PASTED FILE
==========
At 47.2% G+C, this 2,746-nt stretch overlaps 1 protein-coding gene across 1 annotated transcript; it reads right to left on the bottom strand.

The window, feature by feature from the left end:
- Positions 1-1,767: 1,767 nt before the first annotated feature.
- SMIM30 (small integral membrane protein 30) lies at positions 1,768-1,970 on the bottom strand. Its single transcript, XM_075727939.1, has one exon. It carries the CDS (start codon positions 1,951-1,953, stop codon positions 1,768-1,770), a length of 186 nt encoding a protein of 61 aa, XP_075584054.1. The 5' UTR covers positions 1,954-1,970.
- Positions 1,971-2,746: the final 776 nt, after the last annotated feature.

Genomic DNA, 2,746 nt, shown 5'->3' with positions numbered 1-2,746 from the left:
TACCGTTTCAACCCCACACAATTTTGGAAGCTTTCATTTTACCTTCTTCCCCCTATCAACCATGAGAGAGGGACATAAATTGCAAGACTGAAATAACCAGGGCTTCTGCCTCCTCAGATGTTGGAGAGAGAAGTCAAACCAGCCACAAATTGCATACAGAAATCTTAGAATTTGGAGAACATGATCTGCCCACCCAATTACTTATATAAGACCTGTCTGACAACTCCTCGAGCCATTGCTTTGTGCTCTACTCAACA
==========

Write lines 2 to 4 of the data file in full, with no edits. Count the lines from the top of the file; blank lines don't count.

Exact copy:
The window, feature by feature from the left end:
- Positions 1-1,767: 1,767 nt before the first annotated feature.
- SMIM30 (small integral membrane protein 30) lies at positions 1,768-1,970 on the bottom strand. Its single transcript, XM_075727939.1, has one exon. It carries the CDS (start codon positions 1,951-1,953, stop codon positions 1,768-1,770), a length of 186 nt encoding a protein of 61 aa, XP_075584054.1. The 5' UTR covers positions 1,954-1,970.